25 September 2020
Putting Farmer First
Source: By Hardeep S Puri: The Indian Express
In 1947, agriculture contributed 50 per cent to the national income and employed more than 70 per cent of the nation’s workforce. As of 2019, agriculture contributed 16.5 per cent to the national income while the sector still employs more than 42 per cent of the workforce. The political parties that governed the nation for so long sang paeans to farmer welfare while the income levels of farmers stagnated and farmers were driven towards penury, distress and suicides. They only paid lip-service to successive recommendations of panels which argued for opening up the country’s agricultural markets. It is deeply unfortunate that when our prime minister has demonstrated the will to implement these long-pending transformative reforms, opposition parties are resorting to misinformation and fear-mongering to score political points.
Indian agriculture has been characterised by fragmentation due to small holding sizes, weather dependence, production uncertainties, huge wastage and market unpredictability. This makes agriculture risky and inefficient with respect to both input and output management. These challenges need to be addressed by way of realising higher productivity, cost-effective production, and efficient monetisation of the produce to increase farmers’ income. The Narendra Modi government has taken various steps in this direction, for example, the implementation of the Swaminathan committee’s recommendation regarding fixing MSP at least 50 per cent profits on the cost of production, increasing the agri budget by more than 11 times in the past 10 years, establishing e-NAM mandis, an Agriculture Infrastructure Fund of Rs 1 lakh crore under the Atmanirbhar Bharat Package, the scheme for the formation of 10,000 FPOs, etc.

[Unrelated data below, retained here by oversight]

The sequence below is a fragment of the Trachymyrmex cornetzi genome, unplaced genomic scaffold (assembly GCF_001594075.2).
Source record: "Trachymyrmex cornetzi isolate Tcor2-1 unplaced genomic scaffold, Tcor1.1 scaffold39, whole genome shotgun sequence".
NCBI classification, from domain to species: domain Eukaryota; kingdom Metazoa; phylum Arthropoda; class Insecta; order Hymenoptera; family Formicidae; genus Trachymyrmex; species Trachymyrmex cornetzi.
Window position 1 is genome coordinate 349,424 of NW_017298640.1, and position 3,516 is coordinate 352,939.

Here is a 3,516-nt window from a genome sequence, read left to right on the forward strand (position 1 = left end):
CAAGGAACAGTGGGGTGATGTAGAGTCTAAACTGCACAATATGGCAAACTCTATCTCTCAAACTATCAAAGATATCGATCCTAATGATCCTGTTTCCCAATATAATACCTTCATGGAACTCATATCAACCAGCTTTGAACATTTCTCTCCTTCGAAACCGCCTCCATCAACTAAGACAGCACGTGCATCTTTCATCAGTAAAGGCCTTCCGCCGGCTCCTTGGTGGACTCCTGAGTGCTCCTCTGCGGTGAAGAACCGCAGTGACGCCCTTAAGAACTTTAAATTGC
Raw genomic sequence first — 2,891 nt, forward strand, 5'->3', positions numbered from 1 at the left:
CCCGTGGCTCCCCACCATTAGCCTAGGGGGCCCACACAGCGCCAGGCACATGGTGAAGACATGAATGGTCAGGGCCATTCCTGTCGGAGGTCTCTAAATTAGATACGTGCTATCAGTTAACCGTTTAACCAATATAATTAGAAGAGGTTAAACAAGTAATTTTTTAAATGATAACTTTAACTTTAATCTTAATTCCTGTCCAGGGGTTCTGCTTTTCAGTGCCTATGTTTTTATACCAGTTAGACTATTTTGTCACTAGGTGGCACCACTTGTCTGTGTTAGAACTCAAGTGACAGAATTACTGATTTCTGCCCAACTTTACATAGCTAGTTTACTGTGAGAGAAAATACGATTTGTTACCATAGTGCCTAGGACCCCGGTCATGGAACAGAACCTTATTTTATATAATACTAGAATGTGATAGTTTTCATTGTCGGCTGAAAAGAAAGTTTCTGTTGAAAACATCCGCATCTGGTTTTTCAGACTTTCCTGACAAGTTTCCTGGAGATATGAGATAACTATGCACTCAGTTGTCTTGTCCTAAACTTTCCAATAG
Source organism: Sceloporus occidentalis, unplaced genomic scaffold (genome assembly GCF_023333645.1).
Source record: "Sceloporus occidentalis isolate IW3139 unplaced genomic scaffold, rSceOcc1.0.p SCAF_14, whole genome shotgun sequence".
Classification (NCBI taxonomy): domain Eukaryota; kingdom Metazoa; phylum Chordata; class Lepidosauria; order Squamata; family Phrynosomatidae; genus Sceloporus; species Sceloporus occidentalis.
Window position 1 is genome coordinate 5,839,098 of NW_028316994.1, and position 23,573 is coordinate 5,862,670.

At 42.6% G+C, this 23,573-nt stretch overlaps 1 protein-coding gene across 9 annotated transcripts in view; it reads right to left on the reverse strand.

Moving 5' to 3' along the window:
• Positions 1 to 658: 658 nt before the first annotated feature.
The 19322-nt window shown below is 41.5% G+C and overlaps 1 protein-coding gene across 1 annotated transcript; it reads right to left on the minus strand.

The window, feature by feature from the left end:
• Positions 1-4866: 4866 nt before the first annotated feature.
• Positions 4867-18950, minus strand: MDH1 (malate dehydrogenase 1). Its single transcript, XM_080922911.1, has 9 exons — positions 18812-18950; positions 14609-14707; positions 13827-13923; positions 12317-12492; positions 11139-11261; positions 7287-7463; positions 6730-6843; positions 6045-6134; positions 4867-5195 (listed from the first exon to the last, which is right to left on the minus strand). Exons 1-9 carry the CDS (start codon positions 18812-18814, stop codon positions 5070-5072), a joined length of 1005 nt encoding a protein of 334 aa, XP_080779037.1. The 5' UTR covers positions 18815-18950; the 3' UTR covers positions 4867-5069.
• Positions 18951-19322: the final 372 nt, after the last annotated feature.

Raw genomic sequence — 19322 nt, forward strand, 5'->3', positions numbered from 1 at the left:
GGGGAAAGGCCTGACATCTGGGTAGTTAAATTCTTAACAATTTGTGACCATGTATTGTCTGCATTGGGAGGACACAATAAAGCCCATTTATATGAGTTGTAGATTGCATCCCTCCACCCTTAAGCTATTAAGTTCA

The landmark farm bills passed on September 20 will create an ecosystem where farmers and traders enjoy the freedom of choice of sale and purchase of farming produce to facilitate remunerative prices to farmers through competitive alternative trading channels. This will promote barrier-free inter-state and intra-state trade and commerce of farming produce outside the physical premises of markets notified under state agricultural produce marketing legislation. In this way, they will facilitate farmers with more buyers for their produce at their doorsteps.
The farm bills also lay the ground of a legal framework for fair and transparent farming agreements between farmers and sponsors. This framework will facilitate greater certainty in quality and price, adoption of quality and grading standards, linkage of farming agreements with insurance and credit instruments to transfer the risk of market unpredictability from the farmer to the sponsor and also enable the farmer to access modern technology and better inputs.
These recommendations have been made several times in the past, including by the Swaminathan Committee, which suggested the removal of the mandi tax, creation of a single market and facilitating contract farming.